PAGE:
At the European summit on October 15 and 16, European leaders were to decide on a new EU greenhouse gas reduction target, more ambitious than the previous one. The European Commission proposes a reduction of at least 55% of European emissions by 2030 compared to the 1990 level, against a target of 40% currently. The European Parliament is calling for a drop of at least 60%, closer to that of 65% which, according to scientific data, would allow us to contain the warming to 1.5 ° C.
The heads of state have finally decided nothing, postponing their decision to a future summit, scheduled for December 10 and 11. Back on what happened, with Neil Makaroff, of the Climate Action Network (Rac).
Could we hope the states would decide to stop on a new goal at the end of this summit?
Neil makaroff It wasn’t necessarily obvious, but yes. Angela Merkel, who has chaired the European Union since July, wanted to reach an agreement in October. It is true that several countries said they had run out of time to study the documents submitted by the Commission, and asked for a postponement of the vote until December. But just before the Summit, eleven countries, including France, had written, in a joint letter, their desire to achieve a reduction of “at least 55%” in greenhouse gas emissions, and their wish to ” act on this objective now. More surprisingly, the Czech Republic had also rallied to this ambition, which is usually on the side of those who slow down progress in this area.
What convinced the Czech Republic to defend the 55% target?
Neil makaroff It was ready to say OK, but on the condition of obtaining a reform of its state aid that would allow it to free up its nuclear investment capacity. This is a bit hypocritical, since the development of such an energy sector will take more than ten years. It will therefore be ineffective for the 2030 target.
55% reduction in emissions was considered a minimalist objective. In the end, is postponing the decision really unwelcome?
Neil makaroff In any case, it is risky. From this October summit, there was a way to hope for better. Three countries – Denmark, Sweden and Finland – were pushing to raise the ambition to a 60% or even 65% drop in emissions by 2030, which is close to what science recommends to limit global warming to 1 , 5 ° C. They had taken this decision in the space of a week, in the wake of the parliament’s vote on the subject. Who knows what we still could have won …
The postponement to December leaves even more time for this …
Neil makaroff Hopefully, this deadline is also very risky. Europe is obliged to step up its ambitions in the fight against global warming before the end of 2020. This is a commitment that was made under the Paris Agreement and which concerns all countries. China has done so, announcing its desire to achieve carbon neutrality in 2,060 and that its emissions peak in 2030. It has changed international dynamics and put Europe under pressure.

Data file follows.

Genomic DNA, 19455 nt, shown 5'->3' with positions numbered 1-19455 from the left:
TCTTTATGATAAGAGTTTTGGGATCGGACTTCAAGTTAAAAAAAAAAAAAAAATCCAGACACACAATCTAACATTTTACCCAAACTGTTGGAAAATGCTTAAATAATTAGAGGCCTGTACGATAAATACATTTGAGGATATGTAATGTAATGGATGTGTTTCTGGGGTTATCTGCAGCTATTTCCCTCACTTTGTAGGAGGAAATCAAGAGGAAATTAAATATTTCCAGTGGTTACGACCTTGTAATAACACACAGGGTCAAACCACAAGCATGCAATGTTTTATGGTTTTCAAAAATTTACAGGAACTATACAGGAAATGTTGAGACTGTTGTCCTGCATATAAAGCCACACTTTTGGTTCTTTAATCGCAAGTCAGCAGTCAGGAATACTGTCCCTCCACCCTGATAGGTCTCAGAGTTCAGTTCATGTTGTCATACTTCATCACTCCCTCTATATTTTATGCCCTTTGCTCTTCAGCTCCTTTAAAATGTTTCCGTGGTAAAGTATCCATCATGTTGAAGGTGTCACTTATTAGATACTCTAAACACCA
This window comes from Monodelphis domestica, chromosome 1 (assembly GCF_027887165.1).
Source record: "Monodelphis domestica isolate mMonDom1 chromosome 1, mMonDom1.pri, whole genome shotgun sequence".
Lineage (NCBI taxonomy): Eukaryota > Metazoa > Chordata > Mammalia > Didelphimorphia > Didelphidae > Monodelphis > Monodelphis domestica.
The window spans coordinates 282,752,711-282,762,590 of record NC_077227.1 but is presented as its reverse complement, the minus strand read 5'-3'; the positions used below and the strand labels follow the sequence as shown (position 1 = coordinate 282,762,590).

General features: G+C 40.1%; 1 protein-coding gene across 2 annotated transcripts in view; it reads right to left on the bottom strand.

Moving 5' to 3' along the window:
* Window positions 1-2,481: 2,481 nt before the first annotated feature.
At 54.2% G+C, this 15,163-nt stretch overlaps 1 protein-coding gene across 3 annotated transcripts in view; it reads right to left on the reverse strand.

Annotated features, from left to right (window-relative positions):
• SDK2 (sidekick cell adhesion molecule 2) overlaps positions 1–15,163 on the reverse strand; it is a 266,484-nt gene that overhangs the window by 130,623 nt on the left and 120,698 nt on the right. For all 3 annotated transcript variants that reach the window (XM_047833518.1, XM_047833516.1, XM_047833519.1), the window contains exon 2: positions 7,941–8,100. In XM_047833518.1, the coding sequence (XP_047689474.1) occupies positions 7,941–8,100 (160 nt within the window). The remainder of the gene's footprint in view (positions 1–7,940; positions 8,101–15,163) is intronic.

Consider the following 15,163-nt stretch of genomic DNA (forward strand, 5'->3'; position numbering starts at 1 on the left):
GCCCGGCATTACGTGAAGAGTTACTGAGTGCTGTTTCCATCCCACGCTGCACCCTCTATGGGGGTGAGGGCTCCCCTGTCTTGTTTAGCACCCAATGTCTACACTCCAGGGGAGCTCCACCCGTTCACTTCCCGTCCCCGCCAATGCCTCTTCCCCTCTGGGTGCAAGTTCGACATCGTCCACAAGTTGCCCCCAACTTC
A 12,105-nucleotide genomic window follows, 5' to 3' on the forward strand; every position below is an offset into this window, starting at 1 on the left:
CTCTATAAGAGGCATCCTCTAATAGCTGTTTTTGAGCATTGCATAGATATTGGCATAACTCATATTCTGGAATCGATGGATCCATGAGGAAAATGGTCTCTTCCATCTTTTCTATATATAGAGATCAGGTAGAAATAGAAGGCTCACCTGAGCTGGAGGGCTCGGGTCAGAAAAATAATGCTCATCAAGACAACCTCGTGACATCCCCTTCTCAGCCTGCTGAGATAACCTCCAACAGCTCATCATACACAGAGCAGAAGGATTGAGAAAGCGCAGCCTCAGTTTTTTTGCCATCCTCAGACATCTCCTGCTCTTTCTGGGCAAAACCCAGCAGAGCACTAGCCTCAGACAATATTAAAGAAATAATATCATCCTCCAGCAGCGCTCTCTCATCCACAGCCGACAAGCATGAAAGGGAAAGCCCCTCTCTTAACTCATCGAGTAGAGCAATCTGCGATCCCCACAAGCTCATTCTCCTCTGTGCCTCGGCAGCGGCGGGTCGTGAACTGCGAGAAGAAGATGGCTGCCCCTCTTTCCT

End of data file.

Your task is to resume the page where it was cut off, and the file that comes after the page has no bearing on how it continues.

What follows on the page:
That said, by postponing its decision until December, it no longer leaves itself any room for maneuver. This next summit will be his last chance. This is all the more worrying as many files should have started to be discussed now and have not been. The implementation of a carbon tax at borders, the reform of the European carbon market and the issue of financing for transition assistance are decisive subjects that several countries are weighing up in the negotiations. These will not be able to succeed without being resolved. By December, we will be witnessing marathon negotiations …
Poland and other eastern countries have a lot to lose, economically, from a significant drop in CO2 emissions. Can we consider rallying them to such an ambition without substantial support?
Neil makaroff Obviously no. Poland, Bulgaria and the Czech Republic have economies that are extremely dependent on coal. For them, the industrial transition to be made to decarbonize their system is enormous. The Just Transition Fund, set up in Europe to support countries in this process, is a good mechanism, quite well calibrated for this, but still too scarce. At the moment, he only has 17 billion euros, which is low.
Is the risk of getting nowhere in December real?
Neil makaroff There is, in any case. But Europe is under international pressure, especially since we will be on the eve of the 5 e anniversary of the adoption of the Paris Agreement. If it does not manage to conclude on an increase in its climate objectives, that will really bode well.